John Hodgkin (Hotchkin) of Guilford, CT and his Descendents
John Hodgkin (Hotchkin) of Guilford, CT and his Descendents

All of this is prelude to the fact that the principal partner of Between the Lakes Group, along with a number of hard working and intelligent family members, back in the 1980s, produced a book entitled “John Hodgkin (Hotchkin) of Guilford, CT and his descendents”.  The book sold out two printings in hard cover almost immediately — there are indeed many descendents of John Hotchkin, or at least many people who want to know about his and the family he produced —  and now we have re-published it in digital form as a download.  If you go HERE to our New Haven, CT page, you can learn more about this download — and perhaps enjoy a copy of your own.

(We should add that unlike some in the genealogy biz, we believe that all lines, male and female, legitimatized by matrimony or not, deserve to be followed.  In preparing this book we followed this practice, and we hope that you appreciate this and understand that as a result there are some surnames appearing in the index nearly as frequently as Hotchkin does — Beers is an example.)




Noah Cross of England and Ulster County

Yup, Noah Cross was the progenitor of a whole bunch of people named “Cross” as well as a whole bunch who were, after a generation or two, NOT named Cross.  Back in the days that we were celebrating the bicentennial of the United States, a lot of families got busy doing their genealogy, and the descendents of Noah Cross were no different.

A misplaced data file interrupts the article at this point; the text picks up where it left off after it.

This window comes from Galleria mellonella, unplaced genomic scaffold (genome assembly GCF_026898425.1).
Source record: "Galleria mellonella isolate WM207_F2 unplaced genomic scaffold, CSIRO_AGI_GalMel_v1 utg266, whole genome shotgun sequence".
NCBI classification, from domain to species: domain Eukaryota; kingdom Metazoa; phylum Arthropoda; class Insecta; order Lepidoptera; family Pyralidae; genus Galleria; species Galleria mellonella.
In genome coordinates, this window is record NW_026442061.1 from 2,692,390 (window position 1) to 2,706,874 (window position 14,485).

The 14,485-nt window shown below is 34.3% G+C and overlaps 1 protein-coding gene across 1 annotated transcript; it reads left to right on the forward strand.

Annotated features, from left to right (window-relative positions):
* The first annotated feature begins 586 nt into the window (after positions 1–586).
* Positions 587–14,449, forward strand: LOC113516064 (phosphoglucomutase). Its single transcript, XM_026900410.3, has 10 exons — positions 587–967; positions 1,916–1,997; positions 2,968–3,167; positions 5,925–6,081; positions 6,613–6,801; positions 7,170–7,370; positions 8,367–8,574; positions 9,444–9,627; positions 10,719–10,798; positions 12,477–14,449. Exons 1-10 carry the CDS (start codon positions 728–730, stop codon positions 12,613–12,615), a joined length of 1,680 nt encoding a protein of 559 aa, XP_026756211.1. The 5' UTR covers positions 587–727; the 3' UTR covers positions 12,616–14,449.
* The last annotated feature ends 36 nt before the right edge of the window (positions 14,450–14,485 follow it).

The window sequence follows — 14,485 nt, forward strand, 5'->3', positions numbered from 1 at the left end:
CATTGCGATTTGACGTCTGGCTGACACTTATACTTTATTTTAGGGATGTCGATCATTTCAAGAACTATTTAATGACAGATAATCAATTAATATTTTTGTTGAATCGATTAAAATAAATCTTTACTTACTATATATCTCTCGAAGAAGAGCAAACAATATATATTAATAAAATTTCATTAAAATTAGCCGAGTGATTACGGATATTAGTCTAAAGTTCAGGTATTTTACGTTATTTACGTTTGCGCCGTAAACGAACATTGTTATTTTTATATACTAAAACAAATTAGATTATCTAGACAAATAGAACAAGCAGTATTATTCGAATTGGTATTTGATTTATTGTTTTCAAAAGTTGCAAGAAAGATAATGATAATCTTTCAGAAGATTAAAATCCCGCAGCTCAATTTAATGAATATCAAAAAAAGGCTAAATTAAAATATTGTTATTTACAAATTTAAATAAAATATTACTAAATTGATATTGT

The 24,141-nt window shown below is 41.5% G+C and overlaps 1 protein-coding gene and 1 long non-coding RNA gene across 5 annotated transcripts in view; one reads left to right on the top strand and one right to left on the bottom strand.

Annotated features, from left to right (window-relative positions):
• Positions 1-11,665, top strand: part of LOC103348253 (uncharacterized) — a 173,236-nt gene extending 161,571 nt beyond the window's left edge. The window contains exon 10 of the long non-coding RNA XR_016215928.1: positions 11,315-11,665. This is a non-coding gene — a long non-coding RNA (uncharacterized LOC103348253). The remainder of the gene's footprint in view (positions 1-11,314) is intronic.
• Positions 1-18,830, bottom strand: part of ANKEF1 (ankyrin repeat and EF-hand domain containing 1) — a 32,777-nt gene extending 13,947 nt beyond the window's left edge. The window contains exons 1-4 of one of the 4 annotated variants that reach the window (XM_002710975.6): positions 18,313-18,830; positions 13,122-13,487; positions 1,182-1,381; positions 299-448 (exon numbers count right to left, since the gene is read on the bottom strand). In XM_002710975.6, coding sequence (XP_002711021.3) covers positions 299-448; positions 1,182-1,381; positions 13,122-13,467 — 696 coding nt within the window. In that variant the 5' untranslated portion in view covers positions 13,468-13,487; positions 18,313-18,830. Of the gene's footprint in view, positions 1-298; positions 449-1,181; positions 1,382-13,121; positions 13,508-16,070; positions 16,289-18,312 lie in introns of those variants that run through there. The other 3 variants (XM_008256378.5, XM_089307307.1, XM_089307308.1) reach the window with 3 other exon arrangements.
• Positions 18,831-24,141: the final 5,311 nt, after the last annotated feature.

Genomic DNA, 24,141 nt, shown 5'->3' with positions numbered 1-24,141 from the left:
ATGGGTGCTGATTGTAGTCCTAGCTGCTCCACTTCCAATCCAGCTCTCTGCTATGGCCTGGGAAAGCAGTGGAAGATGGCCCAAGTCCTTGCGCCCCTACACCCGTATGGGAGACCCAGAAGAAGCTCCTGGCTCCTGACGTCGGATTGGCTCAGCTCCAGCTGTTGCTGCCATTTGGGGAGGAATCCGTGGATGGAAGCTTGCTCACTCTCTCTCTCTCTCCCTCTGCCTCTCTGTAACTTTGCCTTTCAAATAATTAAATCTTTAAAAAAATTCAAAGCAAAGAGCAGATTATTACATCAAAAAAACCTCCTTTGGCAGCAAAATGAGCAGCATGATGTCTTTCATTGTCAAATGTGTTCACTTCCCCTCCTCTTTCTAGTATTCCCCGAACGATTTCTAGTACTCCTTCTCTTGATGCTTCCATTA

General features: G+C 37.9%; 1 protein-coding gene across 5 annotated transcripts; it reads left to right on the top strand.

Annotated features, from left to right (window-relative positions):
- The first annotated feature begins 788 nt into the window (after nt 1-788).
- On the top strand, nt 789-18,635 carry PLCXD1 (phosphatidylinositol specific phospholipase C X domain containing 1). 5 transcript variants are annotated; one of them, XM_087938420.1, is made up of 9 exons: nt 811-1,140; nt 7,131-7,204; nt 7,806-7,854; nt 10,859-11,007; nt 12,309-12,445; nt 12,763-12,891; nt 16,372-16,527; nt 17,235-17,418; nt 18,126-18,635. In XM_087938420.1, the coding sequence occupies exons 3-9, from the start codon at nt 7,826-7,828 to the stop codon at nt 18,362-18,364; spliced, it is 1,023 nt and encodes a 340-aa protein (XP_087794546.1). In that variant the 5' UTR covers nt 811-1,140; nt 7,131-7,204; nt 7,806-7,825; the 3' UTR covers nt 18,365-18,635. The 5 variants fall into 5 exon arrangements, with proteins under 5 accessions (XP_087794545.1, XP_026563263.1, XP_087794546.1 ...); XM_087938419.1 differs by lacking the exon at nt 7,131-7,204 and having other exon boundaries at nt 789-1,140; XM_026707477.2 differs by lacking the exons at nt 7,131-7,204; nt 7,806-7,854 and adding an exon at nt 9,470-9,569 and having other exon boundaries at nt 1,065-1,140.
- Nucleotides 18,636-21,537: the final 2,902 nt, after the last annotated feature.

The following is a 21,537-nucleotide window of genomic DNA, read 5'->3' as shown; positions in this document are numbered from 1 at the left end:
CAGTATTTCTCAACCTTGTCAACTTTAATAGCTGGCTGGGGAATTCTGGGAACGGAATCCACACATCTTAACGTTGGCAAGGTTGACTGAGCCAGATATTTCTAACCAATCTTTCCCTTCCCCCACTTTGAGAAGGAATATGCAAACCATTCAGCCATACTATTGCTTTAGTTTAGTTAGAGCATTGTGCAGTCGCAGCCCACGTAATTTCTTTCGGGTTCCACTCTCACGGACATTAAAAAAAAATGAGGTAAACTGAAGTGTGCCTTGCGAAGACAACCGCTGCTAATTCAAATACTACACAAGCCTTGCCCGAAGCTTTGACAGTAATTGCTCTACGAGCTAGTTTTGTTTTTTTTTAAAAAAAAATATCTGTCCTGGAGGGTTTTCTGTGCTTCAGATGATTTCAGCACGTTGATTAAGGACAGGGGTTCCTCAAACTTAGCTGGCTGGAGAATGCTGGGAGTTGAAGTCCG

And, the descendents of Noah Cross were more successful than most!  Thanks mainly to the efforts of one Loyal Cross, one of Noah’s descendents, as well as a few other hard workers, in 1976 a “book” of the descendents of Noah Cross was published.  We use the word “published” advisedly for a couple of reasons.  First of all, there was no sense at that time that this compendium was a finished product.  They had not traced all his lines of descendents.  They had not yet gotten him back “across the pond”.  And the “book” was mimeographed and designed to be kept in a three ring binder for the frequent updates everyone was sure would come soon and in quantity.  Also, the “book” lacked an index.

Crossbook0001One of our first tasks in the genealogical community was to index the Cross family book.  It was a lot of work, but at least the book had an index, and it was possible to find people in it.  We Xeroxed the index and send copies of it to a few people, and it seemed to get a life of its own — but this was a decade after the book itself had been circulated.

Around the same time, another researcher was able to fill in some important blanks about Noah Cross, and the story got about 300% more exciting.  It seems that he was born in Somerset, England.  In his late teens, he found himself a soldier in the British Army, in a regiment of foot (that means infantry).  (We don’t know what his decision process regarding joining the Army was, or even whether he had much say in the process, and we frankly suspect the latter.)

Soon, he found himself (and his regiment) stationed on Long Island, New York.  Whether he found Army life intolerable or whether he saw opportunity as only a young man can in a new land is not something we are ever likely to know the answer to.  But we do know that he, along with two of his buddies, deserted and made their way to Ulster County, NY.  (We should say here that deserting from the Army was not then and is not today a risk-free activity — back in those days if you were caught you likely would have been executed.)